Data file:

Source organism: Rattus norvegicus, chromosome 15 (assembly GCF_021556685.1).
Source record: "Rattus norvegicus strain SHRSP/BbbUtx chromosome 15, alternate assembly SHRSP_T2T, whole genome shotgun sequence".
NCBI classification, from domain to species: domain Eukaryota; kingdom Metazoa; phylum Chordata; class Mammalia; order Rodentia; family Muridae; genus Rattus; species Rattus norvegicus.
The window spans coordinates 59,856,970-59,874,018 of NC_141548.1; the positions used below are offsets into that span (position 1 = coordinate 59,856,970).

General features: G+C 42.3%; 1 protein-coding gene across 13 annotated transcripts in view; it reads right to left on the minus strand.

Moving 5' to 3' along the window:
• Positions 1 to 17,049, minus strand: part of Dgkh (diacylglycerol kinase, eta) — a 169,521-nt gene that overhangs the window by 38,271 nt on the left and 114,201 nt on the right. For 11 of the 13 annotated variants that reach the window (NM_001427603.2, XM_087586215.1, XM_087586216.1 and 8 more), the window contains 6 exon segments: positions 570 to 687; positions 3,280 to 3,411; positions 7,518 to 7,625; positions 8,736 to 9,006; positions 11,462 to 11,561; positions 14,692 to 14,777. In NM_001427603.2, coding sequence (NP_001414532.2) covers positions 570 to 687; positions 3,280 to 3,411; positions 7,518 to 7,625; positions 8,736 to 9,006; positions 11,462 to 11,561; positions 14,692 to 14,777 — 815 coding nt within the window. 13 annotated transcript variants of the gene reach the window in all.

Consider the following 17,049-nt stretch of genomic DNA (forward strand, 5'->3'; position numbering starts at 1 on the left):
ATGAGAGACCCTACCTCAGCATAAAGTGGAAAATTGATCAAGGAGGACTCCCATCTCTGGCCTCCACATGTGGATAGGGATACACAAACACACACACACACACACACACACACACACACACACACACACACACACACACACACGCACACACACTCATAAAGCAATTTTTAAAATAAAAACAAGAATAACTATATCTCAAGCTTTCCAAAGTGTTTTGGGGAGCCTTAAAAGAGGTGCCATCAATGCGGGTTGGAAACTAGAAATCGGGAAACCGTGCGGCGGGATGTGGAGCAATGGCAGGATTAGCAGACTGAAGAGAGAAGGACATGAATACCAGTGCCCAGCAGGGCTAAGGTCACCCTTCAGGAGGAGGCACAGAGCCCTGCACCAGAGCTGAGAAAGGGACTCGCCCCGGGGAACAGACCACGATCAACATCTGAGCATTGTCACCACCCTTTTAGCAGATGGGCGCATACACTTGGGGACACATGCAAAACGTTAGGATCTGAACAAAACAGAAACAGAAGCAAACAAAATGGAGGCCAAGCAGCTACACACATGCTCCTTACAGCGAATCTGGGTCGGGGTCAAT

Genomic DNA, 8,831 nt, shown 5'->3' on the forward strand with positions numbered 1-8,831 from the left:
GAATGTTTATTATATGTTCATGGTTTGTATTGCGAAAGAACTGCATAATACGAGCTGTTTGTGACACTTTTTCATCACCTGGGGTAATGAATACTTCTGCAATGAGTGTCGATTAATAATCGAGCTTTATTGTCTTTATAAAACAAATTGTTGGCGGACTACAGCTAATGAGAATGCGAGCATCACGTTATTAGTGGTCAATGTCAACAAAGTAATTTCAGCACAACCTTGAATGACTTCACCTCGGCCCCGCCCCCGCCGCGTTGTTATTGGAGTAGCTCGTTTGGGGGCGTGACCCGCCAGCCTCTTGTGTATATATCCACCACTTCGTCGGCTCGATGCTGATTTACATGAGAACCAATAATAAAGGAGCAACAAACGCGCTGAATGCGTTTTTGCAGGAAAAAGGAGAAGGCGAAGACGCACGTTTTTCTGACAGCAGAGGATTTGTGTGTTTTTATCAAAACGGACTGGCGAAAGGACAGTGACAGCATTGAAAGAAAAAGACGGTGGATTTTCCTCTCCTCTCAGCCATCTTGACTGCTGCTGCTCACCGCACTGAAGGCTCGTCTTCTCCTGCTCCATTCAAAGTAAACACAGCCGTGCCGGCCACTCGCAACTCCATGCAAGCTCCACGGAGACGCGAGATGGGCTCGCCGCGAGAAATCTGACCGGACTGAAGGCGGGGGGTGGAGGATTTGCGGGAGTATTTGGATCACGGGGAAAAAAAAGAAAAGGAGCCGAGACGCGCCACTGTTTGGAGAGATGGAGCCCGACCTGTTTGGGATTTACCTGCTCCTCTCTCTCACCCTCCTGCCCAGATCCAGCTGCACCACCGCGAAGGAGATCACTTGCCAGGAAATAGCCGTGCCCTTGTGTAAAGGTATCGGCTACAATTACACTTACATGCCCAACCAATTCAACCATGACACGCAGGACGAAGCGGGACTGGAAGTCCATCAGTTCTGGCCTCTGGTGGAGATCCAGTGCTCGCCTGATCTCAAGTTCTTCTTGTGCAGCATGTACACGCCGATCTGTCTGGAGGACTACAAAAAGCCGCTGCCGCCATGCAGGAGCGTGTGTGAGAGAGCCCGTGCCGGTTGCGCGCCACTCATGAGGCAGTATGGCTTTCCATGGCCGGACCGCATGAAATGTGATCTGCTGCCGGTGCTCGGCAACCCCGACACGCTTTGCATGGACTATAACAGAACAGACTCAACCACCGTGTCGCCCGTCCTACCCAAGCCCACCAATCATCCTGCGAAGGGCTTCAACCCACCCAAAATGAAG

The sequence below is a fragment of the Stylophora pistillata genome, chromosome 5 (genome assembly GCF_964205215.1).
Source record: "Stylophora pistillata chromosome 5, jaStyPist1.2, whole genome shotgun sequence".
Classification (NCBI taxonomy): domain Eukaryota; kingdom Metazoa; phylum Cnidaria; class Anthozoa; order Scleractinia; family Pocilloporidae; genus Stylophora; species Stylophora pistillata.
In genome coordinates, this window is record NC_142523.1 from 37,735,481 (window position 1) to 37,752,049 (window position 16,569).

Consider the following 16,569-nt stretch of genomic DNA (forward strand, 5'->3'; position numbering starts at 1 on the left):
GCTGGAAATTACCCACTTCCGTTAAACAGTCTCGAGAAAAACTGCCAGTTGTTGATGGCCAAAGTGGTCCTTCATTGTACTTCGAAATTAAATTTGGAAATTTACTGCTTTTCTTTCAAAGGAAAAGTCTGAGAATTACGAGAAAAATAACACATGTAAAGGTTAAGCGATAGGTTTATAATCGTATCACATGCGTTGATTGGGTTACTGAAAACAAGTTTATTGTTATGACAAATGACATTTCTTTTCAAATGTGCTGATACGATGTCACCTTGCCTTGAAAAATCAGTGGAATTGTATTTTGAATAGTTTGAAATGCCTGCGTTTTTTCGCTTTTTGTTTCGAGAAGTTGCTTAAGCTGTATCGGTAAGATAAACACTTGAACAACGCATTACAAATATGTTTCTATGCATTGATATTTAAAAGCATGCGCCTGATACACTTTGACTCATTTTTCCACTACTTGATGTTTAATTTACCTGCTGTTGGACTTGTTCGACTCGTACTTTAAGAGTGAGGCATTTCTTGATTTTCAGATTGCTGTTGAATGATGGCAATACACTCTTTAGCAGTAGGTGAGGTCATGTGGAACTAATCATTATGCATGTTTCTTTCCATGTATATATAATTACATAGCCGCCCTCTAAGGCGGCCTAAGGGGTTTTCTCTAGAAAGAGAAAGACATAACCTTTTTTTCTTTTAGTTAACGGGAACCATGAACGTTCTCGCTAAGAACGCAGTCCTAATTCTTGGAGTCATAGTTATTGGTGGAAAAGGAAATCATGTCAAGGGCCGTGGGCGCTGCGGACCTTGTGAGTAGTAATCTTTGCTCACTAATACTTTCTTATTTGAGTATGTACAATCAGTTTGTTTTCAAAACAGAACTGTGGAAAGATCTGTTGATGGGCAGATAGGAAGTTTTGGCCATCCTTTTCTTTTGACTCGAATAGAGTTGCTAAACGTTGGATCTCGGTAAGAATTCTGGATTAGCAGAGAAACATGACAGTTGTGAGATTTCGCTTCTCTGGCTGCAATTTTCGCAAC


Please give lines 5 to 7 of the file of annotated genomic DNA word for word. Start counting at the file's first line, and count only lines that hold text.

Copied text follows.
General features: G+C 42.3%; 1 protein-coding gene across 13 annotated transcripts in view; it reads right to left on the minus strand.

Moving 5' to 3' along the window:
• Positions 1 to 17,049, minus strand: part of Dgkh (diacylglycerol kinase, eta) — a 169,521-nt gene that overhangs the window by 38,271 nt on the left and 114,201 nt on the right. For 11 of the 13 annotated variants that reach the window (NM_001427603.2, XM_087586215.1, XM_087586216.1 and 8 more), the window contains 6 exon segments: positions 570 to 687; positions 3,280 to 3,411; positions 7,518 to 7,625; positions 8,736 to 9,006; positions 11,462 to 11,561; positions 14,692 to 14,777. In NM_001427603.2, coding sequence (NP_001414532.2) covers positions 570 to 687; positions 3,280 to 3,411; positions 7,518 to 7,625; positions 8,736 to 9,006; positions 11,462 to 11,561; positions 14,692 to 14,777 — 815 coding nt within the window. 13 annotated transcript variants of the gene reach the window in all.